Health workers in Madrid have done their best, some walking for hours, to relieve their exhausted colleagues as Spain grapples with the double whammy of a deadly storm and the coronavirus pandemic.
Storm Filomena hit Spain on Friday, covering much of the country in snow and paralyzing Madrid as the city saw the heaviest snowfall in 50 years. Across the country, the storm claimed at least four lives, affected about 20,000 km of roads and left thousands of people trapped in their cars for up to 12 hours without food or water.
In Madrid hospitals, already stretched by a burden of coronavirus cases that it is among the highest in the country, the weary staff hastened to cope. Health workers doubled and they tripled their shifts to cover colleagues who couldn’t get in, while one hospital turned its gym into a makeshift dormitory for workers who couldn’t get home.
With roads blocked for cars and commuter trains canceled, nursing assistant Raúl Alcojor walked 14 km to get to his shift at a hospital on the outskirts of the city. “Morally, I couldn’t stay home,” he said, citing colleagues who had been working for more than 24 hours.
The trip took him two hours and 28 minutes, complicated by the large number of fallen trees and the snow that at times reached 40 cm deep. “I said to myself, ‘do it’”, Alcojor he told Cadena Ser station. “If I get there, I’ll be there. If I don’t make it, I’ll turn around. “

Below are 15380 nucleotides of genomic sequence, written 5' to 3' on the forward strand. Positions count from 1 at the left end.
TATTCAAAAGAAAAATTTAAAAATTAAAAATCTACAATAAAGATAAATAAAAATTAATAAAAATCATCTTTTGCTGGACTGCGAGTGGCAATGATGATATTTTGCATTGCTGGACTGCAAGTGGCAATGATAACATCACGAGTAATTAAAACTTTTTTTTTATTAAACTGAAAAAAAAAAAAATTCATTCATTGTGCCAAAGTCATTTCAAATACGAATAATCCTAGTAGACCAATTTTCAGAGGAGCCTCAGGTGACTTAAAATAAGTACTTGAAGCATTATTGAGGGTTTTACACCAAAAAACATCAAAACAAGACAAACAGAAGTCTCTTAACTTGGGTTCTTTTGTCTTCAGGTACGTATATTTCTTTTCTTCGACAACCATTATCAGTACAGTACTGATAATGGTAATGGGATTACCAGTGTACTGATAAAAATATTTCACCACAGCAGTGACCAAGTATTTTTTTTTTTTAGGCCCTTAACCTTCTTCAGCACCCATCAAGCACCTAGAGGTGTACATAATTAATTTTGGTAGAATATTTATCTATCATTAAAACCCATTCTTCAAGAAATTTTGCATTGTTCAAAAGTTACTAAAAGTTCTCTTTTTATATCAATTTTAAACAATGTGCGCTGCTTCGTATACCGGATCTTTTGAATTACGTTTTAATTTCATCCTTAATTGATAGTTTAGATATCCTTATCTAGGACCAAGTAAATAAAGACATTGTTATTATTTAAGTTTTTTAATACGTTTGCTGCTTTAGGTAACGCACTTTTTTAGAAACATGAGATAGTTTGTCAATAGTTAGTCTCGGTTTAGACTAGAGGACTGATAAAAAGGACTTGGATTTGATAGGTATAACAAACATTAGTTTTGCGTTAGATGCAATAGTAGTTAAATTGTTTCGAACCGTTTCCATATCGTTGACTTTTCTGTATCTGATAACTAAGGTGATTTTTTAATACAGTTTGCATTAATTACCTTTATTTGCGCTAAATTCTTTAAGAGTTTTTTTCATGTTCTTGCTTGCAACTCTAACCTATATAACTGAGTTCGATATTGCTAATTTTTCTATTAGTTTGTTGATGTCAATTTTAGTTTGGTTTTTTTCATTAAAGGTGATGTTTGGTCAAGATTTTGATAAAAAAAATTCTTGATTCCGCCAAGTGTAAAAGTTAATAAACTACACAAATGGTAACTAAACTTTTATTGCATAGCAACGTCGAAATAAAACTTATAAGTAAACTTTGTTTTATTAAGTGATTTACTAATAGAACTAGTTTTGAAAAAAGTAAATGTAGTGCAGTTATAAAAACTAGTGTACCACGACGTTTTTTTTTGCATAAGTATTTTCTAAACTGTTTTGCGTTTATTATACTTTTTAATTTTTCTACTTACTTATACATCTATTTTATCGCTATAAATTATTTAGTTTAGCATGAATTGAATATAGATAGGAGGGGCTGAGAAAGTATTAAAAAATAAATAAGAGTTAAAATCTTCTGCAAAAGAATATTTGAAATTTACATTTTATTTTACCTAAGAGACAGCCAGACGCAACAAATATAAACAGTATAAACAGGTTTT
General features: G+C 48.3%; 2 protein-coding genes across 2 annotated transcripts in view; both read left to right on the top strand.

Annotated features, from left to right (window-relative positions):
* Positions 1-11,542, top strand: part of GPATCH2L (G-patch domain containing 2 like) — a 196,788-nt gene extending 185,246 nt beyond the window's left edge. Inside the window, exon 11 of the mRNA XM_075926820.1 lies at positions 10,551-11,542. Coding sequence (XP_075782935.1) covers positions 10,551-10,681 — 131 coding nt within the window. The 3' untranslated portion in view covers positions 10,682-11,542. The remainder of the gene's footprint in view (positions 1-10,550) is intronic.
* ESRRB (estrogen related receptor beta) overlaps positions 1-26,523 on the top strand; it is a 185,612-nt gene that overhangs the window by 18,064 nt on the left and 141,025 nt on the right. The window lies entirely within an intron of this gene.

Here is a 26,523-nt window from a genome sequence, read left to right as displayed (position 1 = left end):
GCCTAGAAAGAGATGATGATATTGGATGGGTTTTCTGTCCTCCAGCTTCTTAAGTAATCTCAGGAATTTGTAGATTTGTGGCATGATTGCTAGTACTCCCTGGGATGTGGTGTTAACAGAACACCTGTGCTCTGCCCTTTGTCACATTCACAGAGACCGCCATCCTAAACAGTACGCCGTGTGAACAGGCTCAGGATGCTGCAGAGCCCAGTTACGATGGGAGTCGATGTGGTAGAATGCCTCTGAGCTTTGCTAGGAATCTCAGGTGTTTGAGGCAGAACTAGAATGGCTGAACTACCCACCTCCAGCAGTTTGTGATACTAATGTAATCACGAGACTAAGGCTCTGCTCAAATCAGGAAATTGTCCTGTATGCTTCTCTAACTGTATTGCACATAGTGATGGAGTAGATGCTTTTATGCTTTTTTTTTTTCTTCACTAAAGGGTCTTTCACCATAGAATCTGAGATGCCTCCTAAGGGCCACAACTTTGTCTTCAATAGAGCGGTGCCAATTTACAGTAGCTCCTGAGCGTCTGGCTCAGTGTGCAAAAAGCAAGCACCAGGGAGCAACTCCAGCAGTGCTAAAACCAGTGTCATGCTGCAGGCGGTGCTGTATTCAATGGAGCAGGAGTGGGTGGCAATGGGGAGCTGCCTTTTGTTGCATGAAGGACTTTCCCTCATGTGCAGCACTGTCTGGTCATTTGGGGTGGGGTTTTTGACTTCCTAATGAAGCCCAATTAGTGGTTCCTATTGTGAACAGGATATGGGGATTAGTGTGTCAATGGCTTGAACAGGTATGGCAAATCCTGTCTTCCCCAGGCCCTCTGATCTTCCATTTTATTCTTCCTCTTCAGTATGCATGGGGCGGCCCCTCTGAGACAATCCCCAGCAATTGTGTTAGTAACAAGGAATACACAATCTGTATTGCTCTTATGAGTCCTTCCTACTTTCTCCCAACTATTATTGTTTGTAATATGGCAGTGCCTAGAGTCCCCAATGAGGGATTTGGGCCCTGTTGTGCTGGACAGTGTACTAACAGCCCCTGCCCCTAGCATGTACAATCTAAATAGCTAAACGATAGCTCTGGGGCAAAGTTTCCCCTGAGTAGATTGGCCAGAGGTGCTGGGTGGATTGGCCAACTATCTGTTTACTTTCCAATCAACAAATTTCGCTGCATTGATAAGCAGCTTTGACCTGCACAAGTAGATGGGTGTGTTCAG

Others had the same idea. A nurse shared his story while making the 20 km journey to his hospital on foot while a video posted on social media It showed two nurses walking 22 km to reach the 12 de Octubre hospital in Madrid.
Healthcare workers in Spain have fought tirelessly for months against a coronavirus epidemic that is among the worst in Europe, with tens of thousands of them infected along the way. Across Spain, the virus has killed more than 50,000 people, while the cumulative number of confirmed cases recently surpassed the 2 million mark.
On Sunday, the central government was working to organize convoys escorted by the police to bring the weekly shipment of the Covid-19 vaccine as well as food supplies to isolated areas. The military had also been hired to help with medical care, transporting 66 dialysis patients to various hospitals.
Officials warned that the worst could be to come. “When the storm subsides, we will face an intense cold front, which will bring very low temperatures that will make us have to deal with the ice,” José Luis Ábalos, Spain’s Minister of Transport, told reporters. “We will be getting into a situation that may be more dangerous than the one we are in now.”
The storm was blamed for the deaths of four people across the country; a man and a woman whose car was dragged by an overflowing river near the town of Fuengirola, a 54-year-old from Madrid who was found buried in the snow and a homeless man who died of hypothermia in the northern city of Zaragoza.
George is Digismak’s reported cum editor with 13 years of experience in Journalism